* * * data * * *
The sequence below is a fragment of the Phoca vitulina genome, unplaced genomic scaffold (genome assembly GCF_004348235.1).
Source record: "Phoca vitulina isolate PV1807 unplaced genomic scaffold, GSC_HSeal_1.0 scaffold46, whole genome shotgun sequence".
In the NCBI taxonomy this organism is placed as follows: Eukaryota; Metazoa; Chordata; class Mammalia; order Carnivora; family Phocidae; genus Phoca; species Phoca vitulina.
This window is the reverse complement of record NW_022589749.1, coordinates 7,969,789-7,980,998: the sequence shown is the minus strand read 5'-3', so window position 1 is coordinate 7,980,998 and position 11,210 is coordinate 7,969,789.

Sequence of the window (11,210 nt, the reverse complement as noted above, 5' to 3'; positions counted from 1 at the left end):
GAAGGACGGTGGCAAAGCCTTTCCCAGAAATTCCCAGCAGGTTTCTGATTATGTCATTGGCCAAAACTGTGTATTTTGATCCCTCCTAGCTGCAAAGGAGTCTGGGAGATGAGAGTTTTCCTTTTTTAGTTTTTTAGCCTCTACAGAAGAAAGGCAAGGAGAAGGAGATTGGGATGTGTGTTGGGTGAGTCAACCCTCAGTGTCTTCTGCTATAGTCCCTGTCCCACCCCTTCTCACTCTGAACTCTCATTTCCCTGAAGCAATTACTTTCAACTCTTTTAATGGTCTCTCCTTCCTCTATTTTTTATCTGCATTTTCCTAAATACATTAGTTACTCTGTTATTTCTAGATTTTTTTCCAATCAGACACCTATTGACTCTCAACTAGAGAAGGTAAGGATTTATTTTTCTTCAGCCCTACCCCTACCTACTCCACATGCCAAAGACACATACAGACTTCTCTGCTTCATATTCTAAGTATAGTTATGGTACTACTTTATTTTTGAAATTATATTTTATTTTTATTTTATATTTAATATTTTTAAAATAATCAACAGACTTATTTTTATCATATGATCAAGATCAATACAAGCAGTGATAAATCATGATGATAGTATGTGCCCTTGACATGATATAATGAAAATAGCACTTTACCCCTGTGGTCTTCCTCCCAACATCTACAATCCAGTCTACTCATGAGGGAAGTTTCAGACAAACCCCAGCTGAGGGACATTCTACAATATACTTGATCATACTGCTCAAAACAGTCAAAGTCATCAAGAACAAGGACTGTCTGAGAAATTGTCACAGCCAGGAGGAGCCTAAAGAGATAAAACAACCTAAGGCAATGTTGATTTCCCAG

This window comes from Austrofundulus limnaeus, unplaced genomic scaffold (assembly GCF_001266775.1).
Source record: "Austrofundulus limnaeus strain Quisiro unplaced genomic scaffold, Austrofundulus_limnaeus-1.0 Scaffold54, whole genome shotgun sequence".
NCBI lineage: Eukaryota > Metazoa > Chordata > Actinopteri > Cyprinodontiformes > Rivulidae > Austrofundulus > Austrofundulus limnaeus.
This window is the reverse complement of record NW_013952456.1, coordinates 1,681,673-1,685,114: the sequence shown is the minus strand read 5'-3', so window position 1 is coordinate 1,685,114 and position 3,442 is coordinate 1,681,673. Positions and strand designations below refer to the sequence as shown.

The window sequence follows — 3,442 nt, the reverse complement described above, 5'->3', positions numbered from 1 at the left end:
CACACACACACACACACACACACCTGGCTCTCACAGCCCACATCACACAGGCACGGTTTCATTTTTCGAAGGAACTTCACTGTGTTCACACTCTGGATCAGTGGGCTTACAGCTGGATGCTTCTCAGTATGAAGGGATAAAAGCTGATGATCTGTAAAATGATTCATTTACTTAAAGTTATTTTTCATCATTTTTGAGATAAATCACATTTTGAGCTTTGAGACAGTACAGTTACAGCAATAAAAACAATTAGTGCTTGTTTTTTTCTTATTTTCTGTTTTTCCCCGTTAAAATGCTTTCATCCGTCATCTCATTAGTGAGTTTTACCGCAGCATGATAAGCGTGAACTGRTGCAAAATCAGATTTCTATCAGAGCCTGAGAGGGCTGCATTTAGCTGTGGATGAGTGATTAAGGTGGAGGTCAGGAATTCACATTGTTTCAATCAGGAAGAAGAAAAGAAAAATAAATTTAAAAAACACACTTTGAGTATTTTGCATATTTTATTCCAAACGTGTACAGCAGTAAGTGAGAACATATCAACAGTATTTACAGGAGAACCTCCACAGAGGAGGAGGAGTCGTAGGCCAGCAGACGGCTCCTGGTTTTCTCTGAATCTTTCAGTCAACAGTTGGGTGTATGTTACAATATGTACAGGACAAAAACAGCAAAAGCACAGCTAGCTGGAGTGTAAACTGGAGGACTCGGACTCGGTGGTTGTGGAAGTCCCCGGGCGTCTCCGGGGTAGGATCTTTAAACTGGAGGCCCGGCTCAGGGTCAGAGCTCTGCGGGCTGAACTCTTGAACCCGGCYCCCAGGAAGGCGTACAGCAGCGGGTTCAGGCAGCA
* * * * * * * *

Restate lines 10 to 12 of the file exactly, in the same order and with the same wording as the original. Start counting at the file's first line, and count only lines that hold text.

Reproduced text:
This window is the reverse complement of record NW_013952456.1, coordinates 1,681,673-1,685,114: the sequence shown is the minus strand read 5'-3', so window position 1 is coordinate 1,685,114 and position 3,442 is coordinate 1,681,673. Positions and strand designations below refer to the sequence as shown.

The window sequence follows — 3,442 nt, the reverse complement described above, 5'->3', positions numbered from 1 at the left end:
CACACACACACACACACACACACCTGGCTCTCACAGCCCACATCACACAGGCACGGTTTCATTTTTCGAAGGAACTTCACTGTGTTCACACTCTGGATCAGTGGGCTTACAGCTGGATGCTTCTCAGTATGAAGGGATAAAAGCTGATGATCTGTAAAATGATTCATTTACTTAAAGTTATTTTTCATCATTTTTGAGATAAATCACATTTTGAGCTTTGAGACAGTACAGTTACAGCAATAAAAACAATTAGTGCTTGTTTTTTTCTTATTTTCTGTTTTTCCCCGTTAAAATGCTTTCATCCGTCATCTCATTAGTGAGTTTTACCGCAGCATGATAAGCGTGAACTGRTGCAAAATCAGATTTCTATCAGAGCCTGAGAGGGCTGCATTTAGCTGTGGATGAGTGATTAAGGTGGAGGTCAGGAATTCACATTGTTTCAATCAGGAAGAAGAAAAGAAAAATAAATTTAAAAAACACACTTTGAGTATTTTGCATATTTTATTCCAAACGTGTACAGCAGTAAGTGAGAACATATCAACAGTATTTACAGGAGAACCTCCACAGAGGAGGAGGAGTCGTAGGCCAGCAGACGGCTCCTGGTTTTCTCTGAATCTTTCAGTCAACAGTTGGGTGTATGTTACAATATGTACAGGACAAAAACAGCAAAAGCACAGCTAGCTGGAGTGTAAACTGGAGGACTCGGACTCGGTGGTTGTGGAAGTCCCCGGGCGTCTCCGGGGTAGGATCTTTAAACTGGAGGCCCGGCTCAGGGTCAGAGCTCTGCGGGCTGAACTCTTGAACCCGGCYCCCAGGAAGGCGTACAGCAGCGGGTTCAGGCAGCA